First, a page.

The Small, Powerful Word You Must Say If You Want To Save Your Marriage

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Woman saying no

In the movie Yes Man, Jim Carrey plays an entitled jerk who finally decides to say “Yes” to new opportunities in an effort to placate a friend. This over-commitment challenge resembles a cultural aspect of our society that’s silently killing marriages. Be honest: how hard is it for you to say “No” anymore? To your boss, to your friends — it’s downright brutal, huh? Whether it’s for your child’s third extra-curricular activity, your neighbor wanting you to dog sit for free, or your church begging you to chair another committee, you have to say no sometimes. 

The requests and demands on your time are endless. But the fact remains the same — you have the ultimate say in how you choose to spend your time. You can't just say no, especially when it comes down to efforts to save your marriage. At the heart of saying “No” is a fear of being judged and not accepted. In hopes of keeping up appearances and bypassing rejection, you morph into the Yes (Wo)Man and make it work. You over-commit your schedule and that's sucking the vitality out of your relationship. You want a happy marriage, and yet you can’t possibly give it the time or attention it takes to achieve this blissful state.

The small, powerful word you must say if you want to save your marriage.

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It can feel impossible to stay focused on your marriage. You feel selfish for not wanting to give up your time. So when someone campaigns for help, or your boss implies that you need to contribute more at work, you hesitate, but once that guilt kicks in you concede and commit. Another reason is that your attention is constantly hijacked by allure and seduction. Whether it’s the alert from your Facebook newsfeed or the gigantic house that you just had to have (but now must clean) — these distractions pull you away from your spouse.  

But the real reason is this: you’re so concerned about how you’ll appear to others, that you forget the most important part: how you appear to your spouse! What’s more important, what random outsiders think of you at age 35 or who’s still by your side when you're 75? It’s a no-brainer, so put more stock into your home life than into your public persona. There’s a real risk to your happiness when you say “Yes” for the wrong reasons rather than “No” for the right ones. Just like a mama bird that flies away from her nesting babies, she puts her eggs at risk of being an eagle’s next meal. You put your marriage at risk when you say, “Yes” to meaningless activities that force you to spend more and more time away (physically or energetically) from your partner.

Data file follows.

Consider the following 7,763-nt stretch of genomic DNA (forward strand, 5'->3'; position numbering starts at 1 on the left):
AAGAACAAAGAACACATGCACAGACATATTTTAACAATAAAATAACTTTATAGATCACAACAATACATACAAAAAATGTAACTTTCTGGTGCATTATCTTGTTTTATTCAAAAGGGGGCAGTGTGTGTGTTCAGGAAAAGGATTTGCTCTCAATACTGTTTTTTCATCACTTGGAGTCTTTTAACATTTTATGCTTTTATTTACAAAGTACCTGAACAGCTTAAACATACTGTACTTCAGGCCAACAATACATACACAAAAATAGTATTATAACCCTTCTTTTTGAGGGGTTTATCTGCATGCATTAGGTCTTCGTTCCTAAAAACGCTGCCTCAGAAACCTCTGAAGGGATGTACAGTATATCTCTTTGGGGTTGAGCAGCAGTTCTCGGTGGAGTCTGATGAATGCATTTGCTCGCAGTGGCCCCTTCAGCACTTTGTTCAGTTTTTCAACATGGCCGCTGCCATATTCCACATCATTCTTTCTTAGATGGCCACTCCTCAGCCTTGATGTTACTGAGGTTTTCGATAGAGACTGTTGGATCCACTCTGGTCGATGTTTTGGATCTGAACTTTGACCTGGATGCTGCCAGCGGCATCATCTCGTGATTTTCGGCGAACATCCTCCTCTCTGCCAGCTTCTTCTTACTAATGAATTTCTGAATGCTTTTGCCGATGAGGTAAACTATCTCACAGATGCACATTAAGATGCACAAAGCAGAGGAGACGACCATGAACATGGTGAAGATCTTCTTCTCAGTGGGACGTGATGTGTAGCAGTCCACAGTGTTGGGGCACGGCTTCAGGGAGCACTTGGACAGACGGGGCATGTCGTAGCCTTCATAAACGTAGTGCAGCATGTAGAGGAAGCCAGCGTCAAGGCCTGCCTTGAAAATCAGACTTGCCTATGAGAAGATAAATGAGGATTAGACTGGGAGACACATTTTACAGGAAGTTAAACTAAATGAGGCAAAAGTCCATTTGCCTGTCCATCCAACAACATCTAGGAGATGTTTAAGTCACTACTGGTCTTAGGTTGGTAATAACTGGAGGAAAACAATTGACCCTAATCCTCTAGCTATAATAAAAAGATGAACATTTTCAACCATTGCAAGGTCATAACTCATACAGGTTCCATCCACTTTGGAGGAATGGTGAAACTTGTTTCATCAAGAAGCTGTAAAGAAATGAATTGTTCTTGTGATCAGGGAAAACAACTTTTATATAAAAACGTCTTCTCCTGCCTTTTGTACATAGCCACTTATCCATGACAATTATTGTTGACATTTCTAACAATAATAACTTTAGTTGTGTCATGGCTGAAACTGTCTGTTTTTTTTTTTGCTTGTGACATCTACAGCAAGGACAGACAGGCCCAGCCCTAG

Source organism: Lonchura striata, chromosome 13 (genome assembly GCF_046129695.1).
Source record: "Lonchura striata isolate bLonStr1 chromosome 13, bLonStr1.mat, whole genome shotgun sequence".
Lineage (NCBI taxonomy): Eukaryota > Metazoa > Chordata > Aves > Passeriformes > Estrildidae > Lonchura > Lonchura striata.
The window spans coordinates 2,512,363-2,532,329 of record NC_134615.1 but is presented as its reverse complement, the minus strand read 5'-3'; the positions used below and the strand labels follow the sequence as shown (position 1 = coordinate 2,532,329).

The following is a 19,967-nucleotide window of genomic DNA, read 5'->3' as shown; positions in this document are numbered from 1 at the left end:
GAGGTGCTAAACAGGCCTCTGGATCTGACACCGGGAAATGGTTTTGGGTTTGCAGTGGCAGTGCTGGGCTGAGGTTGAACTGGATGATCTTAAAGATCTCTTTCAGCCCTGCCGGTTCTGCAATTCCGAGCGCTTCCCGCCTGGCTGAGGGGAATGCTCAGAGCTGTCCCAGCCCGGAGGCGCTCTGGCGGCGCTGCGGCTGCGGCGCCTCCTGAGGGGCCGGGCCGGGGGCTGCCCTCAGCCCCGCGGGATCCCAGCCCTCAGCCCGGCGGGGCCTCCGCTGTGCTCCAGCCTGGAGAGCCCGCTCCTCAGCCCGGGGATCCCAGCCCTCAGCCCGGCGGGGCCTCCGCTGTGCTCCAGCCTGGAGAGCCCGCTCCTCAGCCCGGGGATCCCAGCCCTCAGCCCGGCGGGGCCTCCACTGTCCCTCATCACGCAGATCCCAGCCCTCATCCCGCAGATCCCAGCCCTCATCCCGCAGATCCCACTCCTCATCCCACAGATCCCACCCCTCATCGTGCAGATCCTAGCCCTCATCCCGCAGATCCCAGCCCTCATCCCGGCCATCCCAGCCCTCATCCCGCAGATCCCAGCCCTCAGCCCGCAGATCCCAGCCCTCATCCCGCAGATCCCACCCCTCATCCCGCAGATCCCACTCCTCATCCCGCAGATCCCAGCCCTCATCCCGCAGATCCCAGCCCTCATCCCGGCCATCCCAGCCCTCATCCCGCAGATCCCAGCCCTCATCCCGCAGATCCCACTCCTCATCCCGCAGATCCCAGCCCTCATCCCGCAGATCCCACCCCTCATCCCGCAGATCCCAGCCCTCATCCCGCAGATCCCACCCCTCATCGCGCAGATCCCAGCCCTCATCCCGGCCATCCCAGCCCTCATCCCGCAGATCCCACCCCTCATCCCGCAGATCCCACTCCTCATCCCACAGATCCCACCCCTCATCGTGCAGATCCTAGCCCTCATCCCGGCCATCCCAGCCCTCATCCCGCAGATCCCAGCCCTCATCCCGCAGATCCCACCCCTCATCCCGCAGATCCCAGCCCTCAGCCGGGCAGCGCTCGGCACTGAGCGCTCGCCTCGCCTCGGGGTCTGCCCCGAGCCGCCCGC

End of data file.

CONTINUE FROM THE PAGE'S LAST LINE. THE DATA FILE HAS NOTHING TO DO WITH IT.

The result is a decrease in marital satisfaction, added strife, and possible infidelity. Let me be clear: every time you say “Yes,” to your pastor, child, or neighbor — you say “No” to your spouse. Many divorces are a direct result of neglecting your partner for too long. Lack of attention in the home is like playing Russian roulette. You lose touch with each other (literally). Your interests grow in opposite directions, and that special spark you once shared, fizzles out. Good news! There is a simple solution to save your marriage. All it takes is these four steps.

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The 4 steps to saving your marriage:

1. Learn the skill of discernment.

Make sure that you commit enough time and energy to your relationship first (everything else comes after). Figure out what fills your happy marriage cup and what steals your precious “us” time.

2. Understand that 'No' is a complete sentence.

We actually don't owe others an explanation. So get comfortable politely saying "No," and then saying nothing more. 



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3. Get on the same page as your partner.

Sit down with your spouse and discuss the craziness of your lifestyle. Review the calendar and begin to simplify. Trim the excess that doesn’t make you stronger as a couple, contribute to your happiness cup, or that is not required. Say “Yes” to what matters and “No” to what steals your precious moments.



4. Replace 'always on the run' with relaxing.

Be a couple again. Have a routine date, game, or e-free night. Your options are endless! You’ll notice that you’re much happier doing things that matter to you. By having more time with your spouse, the stress in your home will naturally decrease. Rather than being a Yes (Wo)Man, be conscientious about the value of time and who gets a piece of it. If you’re not a self-centered jerk, don’t say “Yes” just because. When you commit to something, make sure it’s worthwhile. And remember, you only get so much time — spend it wisely. Make your time matter by saying “No” to busy running and “Yes” to your sweet moments with your honey.

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Jessica M. Miller is a relationship, personal development, and motivational coach. She's the author of Back 2 Love and How to Start a Mental Health Private Practice.